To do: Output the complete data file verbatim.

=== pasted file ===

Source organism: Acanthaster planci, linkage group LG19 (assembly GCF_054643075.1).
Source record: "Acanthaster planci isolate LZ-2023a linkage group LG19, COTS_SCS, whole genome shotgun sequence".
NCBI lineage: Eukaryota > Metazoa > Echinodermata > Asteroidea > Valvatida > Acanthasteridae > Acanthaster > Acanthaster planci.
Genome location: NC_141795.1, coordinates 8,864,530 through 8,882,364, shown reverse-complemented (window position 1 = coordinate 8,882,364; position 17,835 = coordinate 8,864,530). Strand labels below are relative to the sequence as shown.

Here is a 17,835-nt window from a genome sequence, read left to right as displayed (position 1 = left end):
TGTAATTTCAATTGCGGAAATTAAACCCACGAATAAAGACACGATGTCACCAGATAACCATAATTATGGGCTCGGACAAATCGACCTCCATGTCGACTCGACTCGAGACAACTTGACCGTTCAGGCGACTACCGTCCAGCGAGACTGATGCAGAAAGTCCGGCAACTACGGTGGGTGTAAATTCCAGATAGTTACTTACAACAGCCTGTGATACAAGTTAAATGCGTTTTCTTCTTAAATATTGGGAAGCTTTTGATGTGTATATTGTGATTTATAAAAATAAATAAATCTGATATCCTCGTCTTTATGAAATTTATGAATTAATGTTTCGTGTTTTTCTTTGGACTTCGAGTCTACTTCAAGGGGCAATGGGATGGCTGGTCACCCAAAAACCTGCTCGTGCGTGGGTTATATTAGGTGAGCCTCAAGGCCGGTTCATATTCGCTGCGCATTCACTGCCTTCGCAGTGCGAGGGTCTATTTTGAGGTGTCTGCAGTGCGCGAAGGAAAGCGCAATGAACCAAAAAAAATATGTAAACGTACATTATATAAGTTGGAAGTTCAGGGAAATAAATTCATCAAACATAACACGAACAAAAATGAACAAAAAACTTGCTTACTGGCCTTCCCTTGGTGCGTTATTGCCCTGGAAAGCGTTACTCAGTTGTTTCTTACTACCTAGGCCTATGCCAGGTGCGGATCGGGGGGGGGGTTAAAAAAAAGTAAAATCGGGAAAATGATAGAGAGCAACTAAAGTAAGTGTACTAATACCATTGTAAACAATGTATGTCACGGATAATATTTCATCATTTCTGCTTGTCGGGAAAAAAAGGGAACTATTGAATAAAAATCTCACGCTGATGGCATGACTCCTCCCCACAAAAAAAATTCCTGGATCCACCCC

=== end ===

Source organism: Acanthaster planci, linkage group LG19 (assembly GCF_054643075.1).
Source record: "Acanthaster planci isolate LZ-2023a linkage group LG19, COTS_SCS, whole genome shotgun sequence".
NCBI lineage: Eukaryota > Metazoa > Echinodermata > Asteroidea > Valvatida > Acanthasteridae > Acanthaster > Acanthaster planci.
Genome location: NC_141795.1, coordinates 8,864,530 through 8,882,364, shown reverse-complemented (window position 1 = coordinate 8,882,364; position 17,835 = coordinate 8,864,530). Strand labels below are relative to the sequence as shown.

Here is a 17,835-nt window from a genome sequence, read left to right as displayed (position 1 = left end):
TGTAATTTCAATTGCGGAAATTAAACCCACGAATAAAGACACGATGTCACCAGATAACCATAATTATGGGCTCGGACAAATCGACCTCCATGTCGACTCGACTCGAGACAACTTGACCGTTCAGGCGACTACCGTCCAGCGAGACTGATGCAGAAAGTCCGGCAACTACGGTGGGTGTAAATTCCAGATAGTTACTTACAACAGCCTGTGATACAAGTTAAATGCGTTTTCTTCTTAAATATTGGGAAGCTTTTGATGTGTATATTGTGATTTATAAAAATAAATAAATCTGATATCCTCGTCTTTATGAAATTTATGAATTAATGTTTCGTGTTTTTCTTTGGACTTCGAGTCTACTTCAAGGGGCAATGGGATGGCTGGTCACCCAAAAACCTGCTCGTGCGTGGGTTATATTAGGTGAGCCTCAAGGCCGGTTCATATTCGCTGCGCATTCACTGCCTTCGCAGTGCGAGGGTCTATTTTGAGGTGTCTGCAGTGCGCGAAGGAAAGCGCAATGAACCAAAAAAAATATGTAAACGTACATTATATAAGTTGGAAGTTCAGGGAAATAAATTCATCAAACATAACACGAACAAAAATGAACAAAAAACTTGCTTACTGGCCTTCCCTTGGTGCGTTATTGCCCTGGAAAGCGTTACTCAGTTGTTTCTTACTACCTAGGCCTATGCCAGGTGCGGATCGGGGGGGGGGTTAAAAAAAAGTAAAATCGGGAAAATGATAGAGAGCAACTAAAGTAAGTGTACTAATACCATTGTAAACAATGTATGTCACGGATAATATTTCATCATTTCTGCTTGTCGGGAAAAAAAGGGAACTATTGAATAAAAATCTCACGCTGATGGCATGACTCCTCCCCACAAAAAAAATTCCTGGATCCACCCC